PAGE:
Ten most popular blog postings (2nd quarter, 2008)

In traditional reverse order, here are the ten postings which have proved the most popular over the last three months:

10. The morning after the night before: the moment when it looked like Paxman might punch Johnson – one of the (few) TV highlights of the London Mayor election: Boris Johnson flounders over his bus policy.

9. The real lesson of the 10p tax rate fiasco – it wasn’t just the tax policy that was wrong, it was the whole way we do budgets.

8. What will Boris Johnson be like as Mayor of London? – no prizes for guessing the topic of that piece!

7. The London results – yes, Boris is Mayor.

6. Olympics protest – I joined the protests as the Olympic torch passed through London.

5. Crewe & Nantwich by-election: are the rules wrong? – should election campaigns really be rushed through at the convenience of the incumbent party rather than giving the public time to find out about the candidates and their policies?

4. Iris Robinson – homophobia is certainly still alive in Northern Irish politics.

3. Nine years in a squalid and infested flat – a tale of failure that should make Haringey Council ashamed.

2. David Davis and his resignation to fight a by-election.

1. What did you think of the BBC TV local elections results program on Thursday night? Not a lot by the looks of it, though given the amount of traffic to this post long after the poll has closed it’s clearly an issue still on some people’s minds!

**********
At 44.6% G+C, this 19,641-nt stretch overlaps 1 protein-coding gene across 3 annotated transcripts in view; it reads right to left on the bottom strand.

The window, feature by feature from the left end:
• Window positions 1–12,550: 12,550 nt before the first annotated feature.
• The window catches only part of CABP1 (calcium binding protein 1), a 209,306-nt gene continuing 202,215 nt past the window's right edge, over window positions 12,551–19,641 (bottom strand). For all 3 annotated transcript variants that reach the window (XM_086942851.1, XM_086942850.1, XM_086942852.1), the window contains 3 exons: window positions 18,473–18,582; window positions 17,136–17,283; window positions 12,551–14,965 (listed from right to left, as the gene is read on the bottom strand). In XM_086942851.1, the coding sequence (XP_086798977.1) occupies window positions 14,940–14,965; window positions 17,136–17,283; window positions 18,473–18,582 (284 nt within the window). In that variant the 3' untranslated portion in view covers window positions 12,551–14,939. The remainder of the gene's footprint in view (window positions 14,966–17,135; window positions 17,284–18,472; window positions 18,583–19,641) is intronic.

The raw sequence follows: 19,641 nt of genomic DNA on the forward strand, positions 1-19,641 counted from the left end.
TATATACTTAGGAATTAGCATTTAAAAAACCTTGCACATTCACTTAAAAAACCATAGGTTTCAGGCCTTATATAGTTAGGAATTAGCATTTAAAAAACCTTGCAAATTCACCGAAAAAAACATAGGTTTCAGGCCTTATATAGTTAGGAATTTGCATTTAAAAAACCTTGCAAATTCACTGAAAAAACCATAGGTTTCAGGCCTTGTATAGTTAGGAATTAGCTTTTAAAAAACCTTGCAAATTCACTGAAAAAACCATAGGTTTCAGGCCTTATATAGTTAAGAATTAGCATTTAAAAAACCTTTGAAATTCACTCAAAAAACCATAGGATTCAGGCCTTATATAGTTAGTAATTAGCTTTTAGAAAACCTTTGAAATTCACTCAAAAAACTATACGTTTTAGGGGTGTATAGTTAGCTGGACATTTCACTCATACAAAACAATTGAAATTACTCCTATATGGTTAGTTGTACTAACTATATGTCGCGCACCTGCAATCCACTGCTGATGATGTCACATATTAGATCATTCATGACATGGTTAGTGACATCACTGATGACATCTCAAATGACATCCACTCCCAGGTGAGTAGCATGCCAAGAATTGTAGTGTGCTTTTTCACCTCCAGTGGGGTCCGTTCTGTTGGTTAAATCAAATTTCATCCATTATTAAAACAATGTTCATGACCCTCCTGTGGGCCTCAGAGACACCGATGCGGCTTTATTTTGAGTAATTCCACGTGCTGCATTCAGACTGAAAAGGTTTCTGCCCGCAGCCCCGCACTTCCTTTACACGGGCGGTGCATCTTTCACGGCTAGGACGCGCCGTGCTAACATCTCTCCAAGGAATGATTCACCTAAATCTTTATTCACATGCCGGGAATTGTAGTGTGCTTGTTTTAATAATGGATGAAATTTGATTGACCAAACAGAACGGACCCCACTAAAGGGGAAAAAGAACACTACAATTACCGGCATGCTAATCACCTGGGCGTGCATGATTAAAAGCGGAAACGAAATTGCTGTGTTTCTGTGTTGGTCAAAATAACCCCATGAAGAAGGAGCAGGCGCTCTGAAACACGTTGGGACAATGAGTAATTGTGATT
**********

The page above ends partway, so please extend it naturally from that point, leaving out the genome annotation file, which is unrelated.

No surprise to see the London elections features so heavily in the list – but interesting to see that several of these posts are very brief and basically just me saying what my view is on an issue of the moment. I guess people have read them either because they’ve been very timely – or perhaps because they do want to know my views on issues!

0 thoughts on “Ten most popular blog postings (2nd quarter, 2008)

  1. Here is a question for you Lynne which hopefully you would be able to address. How much influence do us bloggers on your website have in shaping the way you vote in respects to your EDM motions, lobbying the Government more broadly, and raising issues impacting your local constituents. Or do you just keep the blog to debate in your free time? I would be interested to know how people such as myself and others help shape your voting decisions. Cheers,

  2. Mash – obviously I take note of what all comments on my blog postings say and that informs me of what those particular people think about the issue.So – the influence is simply the influence of having had my attention to your or other commentators’ opinions.If I am requested to sign particularly EDMs – that would have to accord with my own view – but if I am not signing it I will always respond and explalin why not.So – in answer – I am exposed to blog comments, I read them, sometimes I agree sometimes I don’t – and in the end on how I act in Parliamentary terms is a mixture of all influences and contacts from constituents, my own views, the party’s view.

  3. I am genuinely pleased to learn that as our constituency representative that you take note of the wide-ranging opinions shared by local constituents, particularly those actively engaged in local political decision making. I hope your blogging encourages more senior MPs to take steps in engaging with local constituents on social networking website/blogs etc.